Though firms may worry about profits now that Trump's decision to let the world boil in its own juices rather than offend the hydrocarbon lobby (Coke may run out of water, Disney may run out of themepark-goers), the latest report from UK nonprofit Carbon Disclosure Project shows that companies are also privately exulting in the new possibilities opened up by climate catastrophes and the ensuing hidden misery.
For example, Apple speculates that people caught in disasters or forced to live in refugee camps will love their Iphones: "As people begin to experience severe weather events with greater frequency, we expect an increasing need for confidence and preparedness in the arena of personal safety and the well-being of loved ones. [Iphones] can serve as a flashlight or a siren; they can provide first aid instructions; they can act as a radio; and they can be charged for many days via car batteries or even hand cranks."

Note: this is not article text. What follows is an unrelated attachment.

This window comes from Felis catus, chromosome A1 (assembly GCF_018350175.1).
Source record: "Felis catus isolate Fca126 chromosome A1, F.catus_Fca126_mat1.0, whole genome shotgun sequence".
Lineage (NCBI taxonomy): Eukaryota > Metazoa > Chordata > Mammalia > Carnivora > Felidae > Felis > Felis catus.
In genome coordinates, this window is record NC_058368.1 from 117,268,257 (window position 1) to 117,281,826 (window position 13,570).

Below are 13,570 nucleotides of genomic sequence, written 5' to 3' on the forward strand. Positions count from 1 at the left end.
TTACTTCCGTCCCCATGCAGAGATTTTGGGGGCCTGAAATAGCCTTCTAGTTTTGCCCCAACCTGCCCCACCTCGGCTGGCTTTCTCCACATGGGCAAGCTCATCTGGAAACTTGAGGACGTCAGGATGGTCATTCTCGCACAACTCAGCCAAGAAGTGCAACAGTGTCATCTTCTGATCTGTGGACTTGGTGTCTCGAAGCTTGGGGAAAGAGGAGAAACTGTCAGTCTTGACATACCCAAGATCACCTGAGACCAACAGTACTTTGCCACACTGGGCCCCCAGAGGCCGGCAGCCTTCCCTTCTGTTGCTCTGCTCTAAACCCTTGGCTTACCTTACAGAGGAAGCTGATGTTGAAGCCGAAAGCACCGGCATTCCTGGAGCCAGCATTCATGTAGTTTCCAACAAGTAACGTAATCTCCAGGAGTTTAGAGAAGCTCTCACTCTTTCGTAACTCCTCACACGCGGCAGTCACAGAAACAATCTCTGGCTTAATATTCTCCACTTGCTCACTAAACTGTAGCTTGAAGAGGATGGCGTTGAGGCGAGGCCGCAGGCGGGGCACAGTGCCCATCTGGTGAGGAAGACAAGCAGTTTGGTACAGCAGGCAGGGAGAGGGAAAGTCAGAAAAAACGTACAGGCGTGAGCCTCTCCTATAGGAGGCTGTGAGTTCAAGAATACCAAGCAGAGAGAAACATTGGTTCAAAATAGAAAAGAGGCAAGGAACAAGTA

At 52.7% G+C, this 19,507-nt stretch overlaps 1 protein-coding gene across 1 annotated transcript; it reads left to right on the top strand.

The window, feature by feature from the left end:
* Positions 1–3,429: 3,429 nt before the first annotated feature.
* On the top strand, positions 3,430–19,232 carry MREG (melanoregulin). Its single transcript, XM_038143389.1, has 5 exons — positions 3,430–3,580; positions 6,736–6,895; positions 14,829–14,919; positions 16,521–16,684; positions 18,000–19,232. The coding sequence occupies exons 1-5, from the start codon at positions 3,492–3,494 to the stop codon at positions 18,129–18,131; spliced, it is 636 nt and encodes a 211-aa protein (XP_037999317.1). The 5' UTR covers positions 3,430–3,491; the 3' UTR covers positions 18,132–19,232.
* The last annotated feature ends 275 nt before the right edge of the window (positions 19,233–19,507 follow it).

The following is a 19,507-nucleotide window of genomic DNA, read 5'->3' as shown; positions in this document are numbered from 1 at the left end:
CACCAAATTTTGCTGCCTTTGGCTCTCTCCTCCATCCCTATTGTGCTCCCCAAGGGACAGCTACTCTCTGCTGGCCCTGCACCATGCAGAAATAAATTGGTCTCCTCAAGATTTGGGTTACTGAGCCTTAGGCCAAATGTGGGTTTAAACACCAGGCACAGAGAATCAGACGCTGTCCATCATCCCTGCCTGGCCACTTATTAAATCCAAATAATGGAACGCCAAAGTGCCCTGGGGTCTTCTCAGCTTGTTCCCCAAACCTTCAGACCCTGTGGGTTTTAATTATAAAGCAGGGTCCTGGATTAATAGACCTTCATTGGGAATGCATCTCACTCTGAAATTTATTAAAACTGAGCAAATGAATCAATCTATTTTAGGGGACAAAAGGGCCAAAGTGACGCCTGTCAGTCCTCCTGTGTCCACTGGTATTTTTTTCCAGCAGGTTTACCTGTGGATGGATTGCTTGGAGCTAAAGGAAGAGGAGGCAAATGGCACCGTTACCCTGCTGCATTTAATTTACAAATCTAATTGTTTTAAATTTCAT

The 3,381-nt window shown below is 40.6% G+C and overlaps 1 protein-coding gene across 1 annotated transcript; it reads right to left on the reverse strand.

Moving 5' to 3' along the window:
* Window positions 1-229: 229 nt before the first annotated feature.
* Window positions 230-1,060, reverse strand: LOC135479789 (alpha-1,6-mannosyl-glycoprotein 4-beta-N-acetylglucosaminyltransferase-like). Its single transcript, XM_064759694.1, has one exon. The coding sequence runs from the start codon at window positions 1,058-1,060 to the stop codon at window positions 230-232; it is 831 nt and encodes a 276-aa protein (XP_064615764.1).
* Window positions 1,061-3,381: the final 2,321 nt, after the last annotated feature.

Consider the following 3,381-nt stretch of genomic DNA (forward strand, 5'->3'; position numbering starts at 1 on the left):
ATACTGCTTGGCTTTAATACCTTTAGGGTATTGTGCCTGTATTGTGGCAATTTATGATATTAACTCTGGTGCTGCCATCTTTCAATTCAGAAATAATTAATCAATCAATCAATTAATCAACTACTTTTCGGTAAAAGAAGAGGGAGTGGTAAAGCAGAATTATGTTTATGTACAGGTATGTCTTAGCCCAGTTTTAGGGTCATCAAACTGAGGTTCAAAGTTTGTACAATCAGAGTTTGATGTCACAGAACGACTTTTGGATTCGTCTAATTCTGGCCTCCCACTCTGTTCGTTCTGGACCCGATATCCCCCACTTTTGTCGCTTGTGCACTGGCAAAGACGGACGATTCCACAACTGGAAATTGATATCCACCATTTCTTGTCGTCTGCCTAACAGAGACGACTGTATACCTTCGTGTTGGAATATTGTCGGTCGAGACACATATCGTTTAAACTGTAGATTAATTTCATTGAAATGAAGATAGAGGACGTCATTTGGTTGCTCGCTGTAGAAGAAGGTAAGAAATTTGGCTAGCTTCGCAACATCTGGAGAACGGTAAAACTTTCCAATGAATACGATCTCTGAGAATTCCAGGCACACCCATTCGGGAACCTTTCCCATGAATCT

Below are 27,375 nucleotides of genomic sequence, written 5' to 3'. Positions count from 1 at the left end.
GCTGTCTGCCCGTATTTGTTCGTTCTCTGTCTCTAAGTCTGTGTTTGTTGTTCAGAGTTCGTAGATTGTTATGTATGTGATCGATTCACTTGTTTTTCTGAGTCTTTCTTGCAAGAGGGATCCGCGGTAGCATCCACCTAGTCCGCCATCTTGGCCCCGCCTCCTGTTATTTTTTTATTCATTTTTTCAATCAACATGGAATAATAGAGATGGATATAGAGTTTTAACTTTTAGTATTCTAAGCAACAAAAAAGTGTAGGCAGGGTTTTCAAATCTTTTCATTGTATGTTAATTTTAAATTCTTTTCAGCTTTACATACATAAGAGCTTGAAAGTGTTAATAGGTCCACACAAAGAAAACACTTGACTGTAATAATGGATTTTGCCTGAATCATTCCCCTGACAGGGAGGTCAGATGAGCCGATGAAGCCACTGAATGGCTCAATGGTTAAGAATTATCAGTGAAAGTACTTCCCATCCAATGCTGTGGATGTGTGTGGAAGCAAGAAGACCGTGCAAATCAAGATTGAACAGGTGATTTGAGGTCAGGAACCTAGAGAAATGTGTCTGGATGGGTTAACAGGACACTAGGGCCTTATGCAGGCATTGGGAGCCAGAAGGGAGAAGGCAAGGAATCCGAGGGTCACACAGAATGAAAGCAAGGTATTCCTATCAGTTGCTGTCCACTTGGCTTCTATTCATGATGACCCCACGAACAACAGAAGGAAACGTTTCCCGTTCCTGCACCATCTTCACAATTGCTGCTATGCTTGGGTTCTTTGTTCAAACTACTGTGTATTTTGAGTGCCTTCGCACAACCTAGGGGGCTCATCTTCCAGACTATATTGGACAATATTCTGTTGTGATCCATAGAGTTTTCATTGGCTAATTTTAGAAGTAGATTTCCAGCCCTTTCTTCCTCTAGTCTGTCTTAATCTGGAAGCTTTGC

Wells Fargo looks forward to continuing its criminal and predatory financial practices by extending credit to people whose homes are damaged or demolished by floods, fires, etc: "Preparation for and response to climate-change induced natural disasters result in greater construction, conservation and other business activities. [Our company]has the opportunity to provide financing to support these efforts."
Home Depot predicts soaring demand for construction supplies in the wake of disasters and more air conditioners and fans as temperatures rise: "[We will see] higher demand should temperatures increase over time."
Google thinks that Google Earth will grow along with curiosity about disasters around the world: "If customers value Google Earth Engine as a tool to examine the physical changes to the Earth's natural resources and climate, this could result in increased customer loyalty or brand value. This opportunity driver could have a positive impact on our brands."
Corporate America Is Getting Ready to Monetize Climate Change [Christopher Flavelle/Bloomberg]